The mudflow wasn’t powerful enough to knock down Madsen’s house, but because the structure was already four feet below street level when the disaster struck, it had to be condemned. Madsen, who now lives in a small apartment a few miles away, says he’s spent much of the past two and a half years demolishing the house and preparing the lot for a new building. For a man who’s seemingly lost everything, he’s pretty stoic about his circumstances.
“Well, when it was built, it was built in a so-called flood plain,” Madsen tells me in his measured, matter-of-fact tone.” And when all these other projects came through, it just kept raising the exterior around my property, which allowed it to be so low. They were trying to eliminate their flood problem, but it just left us in a hole.”
His family moved into the house in 1953, when he was just a year old. The original part of the house was built in the 1920s and sat atop a raised foundation, its exterior decorated with creek sand and rocks. Madsen’s parents had been renting another small house on Eucalyptus Lane, but they moved to make room for a new freeway off-ramp. Two years after moving into the property, Madsen’s parents purchased the house and added an office.
There were past floods, including one in 1995 that temporarily swamped the house, but Madsen’s family was always able to rebuild. Until an insurance settlement related to the disaster paid for him to move into the one-bedroom apartment where he now lives, the house is the only place Madsen had ever called home.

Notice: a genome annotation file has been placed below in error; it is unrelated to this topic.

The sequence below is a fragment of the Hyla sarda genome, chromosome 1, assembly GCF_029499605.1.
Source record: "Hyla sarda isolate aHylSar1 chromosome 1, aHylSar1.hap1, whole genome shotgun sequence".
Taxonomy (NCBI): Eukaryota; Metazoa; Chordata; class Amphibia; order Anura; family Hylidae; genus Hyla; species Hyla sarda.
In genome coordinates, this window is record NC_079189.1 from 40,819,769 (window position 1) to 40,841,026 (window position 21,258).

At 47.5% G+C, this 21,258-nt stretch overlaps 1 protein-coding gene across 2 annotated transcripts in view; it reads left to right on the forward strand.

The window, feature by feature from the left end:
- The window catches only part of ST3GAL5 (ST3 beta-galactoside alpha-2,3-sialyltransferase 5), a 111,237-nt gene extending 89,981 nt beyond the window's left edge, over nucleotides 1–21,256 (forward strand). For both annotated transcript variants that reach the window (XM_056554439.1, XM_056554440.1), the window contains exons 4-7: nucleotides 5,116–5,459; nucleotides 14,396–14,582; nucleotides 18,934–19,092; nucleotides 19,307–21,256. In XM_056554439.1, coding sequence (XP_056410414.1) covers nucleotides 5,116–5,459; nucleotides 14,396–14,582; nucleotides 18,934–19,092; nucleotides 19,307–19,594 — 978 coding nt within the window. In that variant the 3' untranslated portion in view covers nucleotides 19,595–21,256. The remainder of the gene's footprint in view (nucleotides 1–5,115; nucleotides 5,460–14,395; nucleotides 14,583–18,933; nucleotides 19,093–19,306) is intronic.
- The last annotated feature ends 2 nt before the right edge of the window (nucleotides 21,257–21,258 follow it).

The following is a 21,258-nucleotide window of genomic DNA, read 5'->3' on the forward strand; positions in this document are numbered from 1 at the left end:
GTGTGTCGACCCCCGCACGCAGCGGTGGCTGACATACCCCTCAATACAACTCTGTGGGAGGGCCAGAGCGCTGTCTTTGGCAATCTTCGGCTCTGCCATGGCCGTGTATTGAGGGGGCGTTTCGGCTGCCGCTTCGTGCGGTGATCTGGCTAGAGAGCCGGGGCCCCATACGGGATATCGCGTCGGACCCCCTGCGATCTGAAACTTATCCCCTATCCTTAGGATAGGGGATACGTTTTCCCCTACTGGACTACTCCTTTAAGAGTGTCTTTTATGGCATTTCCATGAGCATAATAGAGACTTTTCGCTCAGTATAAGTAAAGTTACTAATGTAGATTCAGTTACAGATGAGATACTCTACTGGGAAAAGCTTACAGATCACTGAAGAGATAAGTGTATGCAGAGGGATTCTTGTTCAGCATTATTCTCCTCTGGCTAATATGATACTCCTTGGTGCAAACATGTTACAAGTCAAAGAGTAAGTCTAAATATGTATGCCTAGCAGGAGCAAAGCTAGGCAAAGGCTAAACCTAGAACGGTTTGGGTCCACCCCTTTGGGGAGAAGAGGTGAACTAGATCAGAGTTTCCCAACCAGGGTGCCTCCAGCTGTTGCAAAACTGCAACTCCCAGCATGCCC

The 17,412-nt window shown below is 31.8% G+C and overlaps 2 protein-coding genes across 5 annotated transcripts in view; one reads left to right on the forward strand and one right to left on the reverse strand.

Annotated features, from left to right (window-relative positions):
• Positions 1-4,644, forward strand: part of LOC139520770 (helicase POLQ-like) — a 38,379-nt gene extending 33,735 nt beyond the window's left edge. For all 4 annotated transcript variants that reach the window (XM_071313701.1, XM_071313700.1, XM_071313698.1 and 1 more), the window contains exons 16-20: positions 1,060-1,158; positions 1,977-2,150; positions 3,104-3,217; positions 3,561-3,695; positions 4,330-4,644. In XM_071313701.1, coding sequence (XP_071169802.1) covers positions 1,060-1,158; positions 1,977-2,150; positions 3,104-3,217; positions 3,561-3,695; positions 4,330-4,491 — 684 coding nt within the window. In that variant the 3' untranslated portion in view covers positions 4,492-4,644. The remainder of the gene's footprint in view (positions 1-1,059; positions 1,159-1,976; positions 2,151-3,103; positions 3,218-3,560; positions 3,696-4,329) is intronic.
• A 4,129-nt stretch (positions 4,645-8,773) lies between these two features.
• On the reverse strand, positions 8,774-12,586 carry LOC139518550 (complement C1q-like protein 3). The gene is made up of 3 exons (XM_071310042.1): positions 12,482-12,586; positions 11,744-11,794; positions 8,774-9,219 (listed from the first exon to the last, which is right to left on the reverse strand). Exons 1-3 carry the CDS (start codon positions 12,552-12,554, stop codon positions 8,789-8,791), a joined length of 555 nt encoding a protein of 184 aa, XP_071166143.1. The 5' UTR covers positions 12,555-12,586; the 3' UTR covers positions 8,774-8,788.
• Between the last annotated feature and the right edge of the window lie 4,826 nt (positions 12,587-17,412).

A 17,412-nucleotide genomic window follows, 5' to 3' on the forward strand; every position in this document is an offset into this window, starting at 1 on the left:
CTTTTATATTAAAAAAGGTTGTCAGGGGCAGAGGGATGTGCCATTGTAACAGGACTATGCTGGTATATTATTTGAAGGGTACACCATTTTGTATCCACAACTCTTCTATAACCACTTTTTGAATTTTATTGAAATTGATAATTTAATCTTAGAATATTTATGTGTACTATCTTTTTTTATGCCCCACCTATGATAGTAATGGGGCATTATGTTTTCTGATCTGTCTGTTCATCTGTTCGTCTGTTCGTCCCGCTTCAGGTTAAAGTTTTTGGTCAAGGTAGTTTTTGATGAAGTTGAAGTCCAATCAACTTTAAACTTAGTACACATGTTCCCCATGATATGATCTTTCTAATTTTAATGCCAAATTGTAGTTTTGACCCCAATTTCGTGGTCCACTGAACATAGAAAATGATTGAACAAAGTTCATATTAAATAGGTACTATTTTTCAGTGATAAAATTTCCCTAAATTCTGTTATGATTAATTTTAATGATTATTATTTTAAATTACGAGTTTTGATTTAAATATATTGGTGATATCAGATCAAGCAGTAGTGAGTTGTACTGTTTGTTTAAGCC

“Montecito was a very nice, small community,” Madsen says, recalling his childhood. “It was a nice, easy place to grow up. You knew a lot of people and it wasn’t overbuilt.”
Back then, Madsen would take a bus up San Ysidro Road to attend Montecito Union School. He then went to Santa Barbara Junior High School and Santa Barbara High. “It was quaint,” he says. “You could get out and ride your bike without any traffic, and traffic on the freeway was minimal.
Montecito is all but unrecognizable to him nowadays.
“It’s like the Miramar,” he says, speaking of the recently refurbished beachside resort, which used to be a much (much, much) more modestly appointed motel for passing tourists. “Miramar was a nice quaint place where people could stop overnight along the freeway,” says Madsen. “I grew up playing at the Miramar, but now with all the security, it ain’t the same.”
In 1968, when Madsen was still in high school, he began working at J&S East Valley Garage, which at the time operated both a mechanic’s shop and a small gas station. Every day, he’d take the bus to the shop and a friend would drive him back down the hill to his home each evening. “It was still a gas station then,” says Madsen. “There were two gas pumps.”
After the 1973 oil crisis, the shop stopped pumping gas for customers, although it continued to operate a single pump for personal use. That lasted until the county made the shop shut the pump down. “They didn’t want gas tanks in the ground,” explains Madsen. “So we removed the tanks and all that and complied with all their rules and regulations and it is what it is now.”
Anyone familiar with J&S knows that the people who work at the shop aren’t your typical auto mechanics. J&S mechanics can service any car from classic to new, but they are also expert car builders who specialize in speed-seeking, high-power engines.